It really doesn’t matter how many “official” vegetarians or practicing vegans there are. Meatless menu options are important just about everywhere—if only to counter the veto vote in a group of people headed to the nearest steakhouse.
There are lots of different strategies for accommodating guests who don’t want meat, either as a steady diet or a change of pace.
At the University of Buffalo, for instance, delicious, high-protein “ancient grains” such as quinoa and buckwheat have been incorporated into a new menu platform (developed in conjunction with Nestlé Professional corporate chef Alan Archer, CEC) that speaks not only to non-meat eaters but also to anyone seeking variety. In fact, with more than 20 different outlets around campus, special dietary needs are met at nearly every venue, from the salad bar at Greens and Beans to the Vegetarian station at Governors Dining Center
At the Yard House, an upscale-casual chain known for its food and beverage program, a dedicated Gardein menu has been created for vegetarians, with the soy-based analog standing in for beef or chicken. Other vegetarian options, flagged on the menu with a V, are scattered throughout the menu
Native Foods Café, launched in Palm Springs, CA, more than 20 years ago, seeks to mainstream the vegan dining model with a plant-based menu that touts everything from an Oklahoma Bacon Cheeseburger to a Caribbean Jerk Kale Salad—all of it vegan, and a lot of it gluten free
Within Loma Linda University, a Seventh Day Adventist educational health sciences institution, there are a number of dedicated vegetarian options, including a public cafeteria in the Medical Center and dining services in the Councilors Student Pavilion, with its salad bar, hot and cold food stations, and rotating chef-attended action stations, including pasta, stir-fry, and pho concepts
Chipotle has added a meatless menu platform via its new braised tofu Sofritas, which are being rolled out in a yearlong state-by-state initiative. The product is available as a burrito, bowl, taco, or salad
There are a number of reasons apart from lifestyle why more customers are selecting meatless options, including increased interest in fresh fruits and vegetables, desire for variety, and the healthy perception that vegetarian and vegan items convey (in fact, some studies indicate that a vegetarian diet can help with weight loss).
It’s important to remember, however, that “meatless” doesn’t automatically mean “healthy,” because there are still the usual concerns about fat and calories. Those who follow a strict vegetarian or vegan diet must be careful to get enough balanced nutrition, including protein, iron, B12, and calcium. And many vegetarians, particularly younger ones, don’t actually eat a lot of vegetables—they may subsist on foods like pizza, french fries, and PB&Js.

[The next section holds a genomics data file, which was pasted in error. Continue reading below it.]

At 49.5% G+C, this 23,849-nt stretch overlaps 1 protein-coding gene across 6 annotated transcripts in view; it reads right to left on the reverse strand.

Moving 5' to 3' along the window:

In serving meat-avoiding customers, operators must do their homework. Beyond eggs and dairy foods like cheese and yogurt, look to alternative protein sources like nuts, black beans, chickpeas, legumes, and quinoa, as well as tempeh, tofu, and seitan. Leafy greens, such as broccoli, Swiss chard, spinach, bok choy, and kale, contain calcium. There is also evidence that Vitamin C, found in citrus fruits as well as certain vegetables, increases the body’s ability to absorb iron.
Unless yours is a completely vegetarian or vegan operation, it may be best to integrate your meatless options more seamlessly into the menu, focusing on the usual attributes of flavor, texture, variety, and pleasure in foods that happen to be plant- and/or dairy-based.
Fortunately, there are many entire categories of food items that lend themselves beautifully to meatless interpretations, including:
Frittatas, quiche, and other egg dishes
Vegetable-based casseroles (i.e., eggplant Parmesan)
Pizza and flatbreads
Sandwiches and wraps
Rice dishes, such as risotto
Ethnic specialties, including Asian, Latin, and Mediterranean
Get Started: Stouffer’s® Macaroni and Cheese Made with Whole Grains—part of a line of menu-ready, whole grain products—is a perfectly delicious starting point for vegetarian menu items. And there are many Minor’s® bases and flavor concentrates, including Red Chile Adobo Flavor Concentrate, Sautéed Vegetable Mirepoix NAMSG, and Natural Gluten Free Vegetable Base, that can be used to prepare meatless soups, sauces, and more.